Can Identical Twins Be Different Genders?Every parent of twins faces the question. “Are your twins identical or fraternal?” It’s one of the first things that people ask about twins. The general public doesn’t really understand exactly what the terms mean; if they did, they wouldn’t ask whether a set of boy/girl twins are identical! Parents of boy/girl twins are presented with this question all the time; it’s one of the many things that they are tired of explaining.
Yet, people will continue to wonder about this, usually because they think that being “identical twins” refers to how twins look and not how they form. Not the case. Read on…
Can Boy Girl Twins Be Identical?
The short answer is no! The terms identical and fraternal don’t describe what the twins look like, but actually how they form. Identical (monozygotic) twins are always of the same sex because they form from a single zygote that contains either male (XY) or female (XX) sex chromosomes. Therefore, boy/girl twins are always fraternal or (dizygotic); they can only form from two separate eggs that are fertilized by two separate sperm. Fraternal twins can be either two girls, two boys, or one of each.
Let’s break it down further. Identical=monozygotic. Monozygotic means that the twins formed from a single fertilized egg that splits into two. It starts as one, splits into two. When it splits, it is either male or female.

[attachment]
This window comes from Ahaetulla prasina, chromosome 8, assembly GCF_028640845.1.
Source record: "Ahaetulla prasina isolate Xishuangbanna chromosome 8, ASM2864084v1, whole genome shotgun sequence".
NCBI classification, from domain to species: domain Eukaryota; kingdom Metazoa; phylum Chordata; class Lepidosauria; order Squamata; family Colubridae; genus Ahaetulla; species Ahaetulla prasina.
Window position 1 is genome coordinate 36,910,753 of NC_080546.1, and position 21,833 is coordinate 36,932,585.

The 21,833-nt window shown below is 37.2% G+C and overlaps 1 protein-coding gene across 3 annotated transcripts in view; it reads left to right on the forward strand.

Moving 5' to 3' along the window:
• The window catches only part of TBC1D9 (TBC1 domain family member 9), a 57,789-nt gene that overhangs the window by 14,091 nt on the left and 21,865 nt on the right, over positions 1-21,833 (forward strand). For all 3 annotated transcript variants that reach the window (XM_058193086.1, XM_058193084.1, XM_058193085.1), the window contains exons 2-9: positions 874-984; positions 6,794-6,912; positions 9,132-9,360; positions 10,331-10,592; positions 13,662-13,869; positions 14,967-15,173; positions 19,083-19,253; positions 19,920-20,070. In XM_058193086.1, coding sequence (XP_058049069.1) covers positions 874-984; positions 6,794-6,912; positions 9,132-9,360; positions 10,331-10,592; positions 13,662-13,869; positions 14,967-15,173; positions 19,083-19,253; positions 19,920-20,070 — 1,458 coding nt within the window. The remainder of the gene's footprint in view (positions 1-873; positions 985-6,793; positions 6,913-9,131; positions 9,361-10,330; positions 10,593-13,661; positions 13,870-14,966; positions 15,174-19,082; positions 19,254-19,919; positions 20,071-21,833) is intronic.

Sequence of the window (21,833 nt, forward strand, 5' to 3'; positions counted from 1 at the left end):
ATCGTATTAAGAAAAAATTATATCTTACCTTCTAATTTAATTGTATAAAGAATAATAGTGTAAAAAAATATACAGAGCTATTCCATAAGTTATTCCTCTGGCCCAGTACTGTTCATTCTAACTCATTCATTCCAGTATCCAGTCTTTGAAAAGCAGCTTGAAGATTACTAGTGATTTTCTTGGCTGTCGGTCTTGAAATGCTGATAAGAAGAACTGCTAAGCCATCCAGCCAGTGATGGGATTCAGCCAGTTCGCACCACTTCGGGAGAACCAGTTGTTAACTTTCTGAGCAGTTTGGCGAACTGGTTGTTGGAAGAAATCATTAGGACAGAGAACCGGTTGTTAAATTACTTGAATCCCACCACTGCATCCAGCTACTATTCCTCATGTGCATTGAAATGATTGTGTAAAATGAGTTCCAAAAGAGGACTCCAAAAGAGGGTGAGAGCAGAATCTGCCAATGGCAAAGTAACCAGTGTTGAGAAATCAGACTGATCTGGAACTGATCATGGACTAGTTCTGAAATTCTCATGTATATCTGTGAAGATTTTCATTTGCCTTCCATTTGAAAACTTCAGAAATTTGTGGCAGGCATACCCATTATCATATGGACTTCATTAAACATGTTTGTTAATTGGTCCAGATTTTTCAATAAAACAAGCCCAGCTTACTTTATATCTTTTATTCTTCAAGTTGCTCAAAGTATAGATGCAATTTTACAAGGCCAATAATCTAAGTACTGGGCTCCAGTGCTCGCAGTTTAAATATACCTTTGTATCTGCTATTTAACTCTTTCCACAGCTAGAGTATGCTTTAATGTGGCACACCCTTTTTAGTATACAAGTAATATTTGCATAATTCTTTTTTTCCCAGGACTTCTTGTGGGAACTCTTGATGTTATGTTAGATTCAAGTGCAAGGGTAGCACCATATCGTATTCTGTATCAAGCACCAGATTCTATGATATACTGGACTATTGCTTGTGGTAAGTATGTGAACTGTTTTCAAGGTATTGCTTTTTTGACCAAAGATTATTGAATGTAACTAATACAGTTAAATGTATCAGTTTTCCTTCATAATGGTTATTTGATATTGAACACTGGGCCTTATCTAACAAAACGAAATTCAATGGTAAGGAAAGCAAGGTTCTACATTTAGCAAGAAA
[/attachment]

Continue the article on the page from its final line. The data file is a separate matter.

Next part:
After it splits, there are either two males or two females.
Fraternal twins are dizygotic. Dizygotic = two zygotes. They are two separate eggs that are fertilized by separate sperm. The resulting egg/sperm combination can be male or female. The result is either two male twins, two female twins, or one male and one female.
Two girl twins can be either identical or fraternal (monozygotic or dizygotic).
Two boy twins can be either identical or fraternal (monozygotic or dizygotic).
A set of boy/girl twins can only be fraternal (dizygotic). Boy/girl twins can not be identical (monozygotic).
The bottom line is that twins that are different sexes—a boy and a girl—are not identical (or monozygotic) twins. They are always fraternal.
Every rule has exceptions, of course. In this case, they are extremely rare exceptions, and it’s not likely that the average person would ever encounter twins in this situation.
Note that there have been a few reported cases of a genetic mutation in monozygotic male twins. For some reason, after the zygote splits, one twin loses a Y chromosome and develops as a female. The female twin would be afflicted with Turner Syndrome, characterized by short stature and lack of ovarian development. It’s extremely rare; less than ten cases have been confirmed. Given the odds, it’s safe to assume that 99.9% of all boy/girl twins are fraternal.
Okay, One More Exception…
Of course, another explanation for gender differences in identical twins is an identical twin who is transgender and transitions or undergoes a sex change operation. This situation describes identical twins who are different genders but originated as the same sex. Identical twins are always born as the same sex. One example is a set of twins named Jonas and Nicole (formerly Wyatt) Maines, who were profiled in the book, “Becoming Nicole: The Transformation of an American Family” by Amy Ellis.